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By the time that Manrico has saved Leonora from becoming a nun in what is visually the most striking set of the performance, with decorative railings separating sacred and profane, while a superincumbent cross gives the sisters all the spiritual backing they need, he and the Count are engaged in opposing warfare. Verdi endows the Count's soldiery with outstanding musical valour [listen -- DVD2 Act III, 'Sqilli, echeggi la tromba']. The result is capture of Azucena, and the worsting of Manrico in his attempt to rescue her.

Decorative railings separate sacred from profane in Karajan's 'Il Trovatore'. © ORF/TDK
Decorative railings separate sacred from profane in Karajan's 'Il Trovatore'. © ORF/TDK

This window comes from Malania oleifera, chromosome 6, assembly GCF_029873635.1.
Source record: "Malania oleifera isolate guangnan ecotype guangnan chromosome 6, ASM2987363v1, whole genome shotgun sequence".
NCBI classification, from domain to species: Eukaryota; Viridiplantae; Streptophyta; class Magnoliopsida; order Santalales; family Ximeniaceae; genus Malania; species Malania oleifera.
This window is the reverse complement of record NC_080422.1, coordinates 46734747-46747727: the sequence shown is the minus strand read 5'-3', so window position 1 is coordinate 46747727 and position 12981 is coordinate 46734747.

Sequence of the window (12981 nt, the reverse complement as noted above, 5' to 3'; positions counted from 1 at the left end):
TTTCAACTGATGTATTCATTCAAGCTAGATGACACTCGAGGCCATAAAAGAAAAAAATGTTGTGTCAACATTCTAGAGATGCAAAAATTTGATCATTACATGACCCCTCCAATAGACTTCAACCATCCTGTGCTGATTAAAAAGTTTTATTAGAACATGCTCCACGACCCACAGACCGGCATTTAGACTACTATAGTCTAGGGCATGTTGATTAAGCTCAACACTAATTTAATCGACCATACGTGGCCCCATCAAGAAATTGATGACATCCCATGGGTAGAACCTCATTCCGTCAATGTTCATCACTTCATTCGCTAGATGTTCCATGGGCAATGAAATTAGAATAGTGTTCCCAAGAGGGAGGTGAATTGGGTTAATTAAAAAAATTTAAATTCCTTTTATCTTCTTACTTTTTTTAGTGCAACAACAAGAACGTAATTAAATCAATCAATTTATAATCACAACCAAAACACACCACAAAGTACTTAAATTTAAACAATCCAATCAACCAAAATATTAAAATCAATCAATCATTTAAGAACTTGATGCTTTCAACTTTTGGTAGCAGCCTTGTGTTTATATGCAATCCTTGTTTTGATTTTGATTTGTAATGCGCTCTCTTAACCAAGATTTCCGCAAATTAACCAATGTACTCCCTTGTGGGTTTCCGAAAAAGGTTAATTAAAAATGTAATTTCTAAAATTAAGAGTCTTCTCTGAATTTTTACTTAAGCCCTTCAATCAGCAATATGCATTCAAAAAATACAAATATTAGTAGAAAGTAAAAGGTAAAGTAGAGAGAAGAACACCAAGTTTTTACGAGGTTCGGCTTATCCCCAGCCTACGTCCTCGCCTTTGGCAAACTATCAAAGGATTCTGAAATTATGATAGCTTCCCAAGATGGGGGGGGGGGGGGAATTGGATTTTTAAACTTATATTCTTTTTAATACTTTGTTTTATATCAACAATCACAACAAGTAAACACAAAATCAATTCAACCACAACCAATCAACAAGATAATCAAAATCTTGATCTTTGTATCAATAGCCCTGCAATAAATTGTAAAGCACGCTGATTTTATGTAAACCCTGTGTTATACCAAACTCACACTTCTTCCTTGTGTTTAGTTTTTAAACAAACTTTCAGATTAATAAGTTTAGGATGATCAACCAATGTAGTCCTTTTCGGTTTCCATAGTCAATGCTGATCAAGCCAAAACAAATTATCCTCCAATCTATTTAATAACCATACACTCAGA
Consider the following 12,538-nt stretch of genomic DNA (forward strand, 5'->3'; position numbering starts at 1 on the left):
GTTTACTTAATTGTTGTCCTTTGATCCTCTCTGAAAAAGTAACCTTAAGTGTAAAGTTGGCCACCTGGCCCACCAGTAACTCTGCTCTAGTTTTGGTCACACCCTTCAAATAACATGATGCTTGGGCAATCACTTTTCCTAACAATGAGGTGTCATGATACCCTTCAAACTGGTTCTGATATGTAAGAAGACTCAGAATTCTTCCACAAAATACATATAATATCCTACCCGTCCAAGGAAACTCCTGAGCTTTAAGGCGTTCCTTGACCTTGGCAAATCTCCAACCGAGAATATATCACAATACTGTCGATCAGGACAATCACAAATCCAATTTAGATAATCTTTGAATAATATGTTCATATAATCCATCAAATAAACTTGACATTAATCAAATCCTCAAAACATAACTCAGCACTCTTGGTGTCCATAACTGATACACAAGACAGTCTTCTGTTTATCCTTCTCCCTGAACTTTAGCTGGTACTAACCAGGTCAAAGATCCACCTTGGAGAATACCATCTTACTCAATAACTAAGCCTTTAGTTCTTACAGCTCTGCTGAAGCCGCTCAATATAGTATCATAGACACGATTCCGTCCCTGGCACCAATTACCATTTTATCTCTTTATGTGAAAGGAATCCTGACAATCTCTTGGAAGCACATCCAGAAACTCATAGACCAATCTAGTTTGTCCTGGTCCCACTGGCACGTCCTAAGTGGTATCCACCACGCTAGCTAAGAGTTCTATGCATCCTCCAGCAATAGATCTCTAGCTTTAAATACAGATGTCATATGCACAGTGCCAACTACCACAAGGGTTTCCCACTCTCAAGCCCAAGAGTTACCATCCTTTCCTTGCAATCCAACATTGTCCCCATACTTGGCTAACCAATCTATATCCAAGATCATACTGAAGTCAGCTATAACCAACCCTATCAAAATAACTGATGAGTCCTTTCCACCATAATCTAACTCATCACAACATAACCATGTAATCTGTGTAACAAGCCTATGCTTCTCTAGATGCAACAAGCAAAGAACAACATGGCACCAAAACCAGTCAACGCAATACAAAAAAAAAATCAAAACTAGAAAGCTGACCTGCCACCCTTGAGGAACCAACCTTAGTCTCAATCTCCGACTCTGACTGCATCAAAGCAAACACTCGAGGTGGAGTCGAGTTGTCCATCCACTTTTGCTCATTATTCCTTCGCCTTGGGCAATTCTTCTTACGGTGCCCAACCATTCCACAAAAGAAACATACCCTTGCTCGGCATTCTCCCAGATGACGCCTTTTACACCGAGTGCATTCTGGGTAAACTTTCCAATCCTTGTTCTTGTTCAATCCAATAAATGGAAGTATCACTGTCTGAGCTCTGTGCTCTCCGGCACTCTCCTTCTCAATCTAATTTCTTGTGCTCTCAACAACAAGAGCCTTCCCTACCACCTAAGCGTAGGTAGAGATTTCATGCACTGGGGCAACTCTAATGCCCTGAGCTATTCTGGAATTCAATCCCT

Misfortune incites Azucena to yet more manic flights of wrath, so that she becomes an incandescent Fury of destruction [listen -- DVD2 Act III, 'Giorni poveri vivea -- Tua prole, o turpe zingara']. If Verdi's greatest tragic opera was the Manzoni Requiem, he is never happier in the stage works than when conjuring up some aspect of ecclesiastical life. A tolling bell, chanting monk or kneeling nun had an irresistible appeal to this distinguished apostate of the Roman church. Manrico is now a prisoner in a tower of the Count's palace, and some convenient monks have assembled to crave mercy on the souls of those about to die.

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Copyright © 21 November 2004 Robert Anderson, London UK

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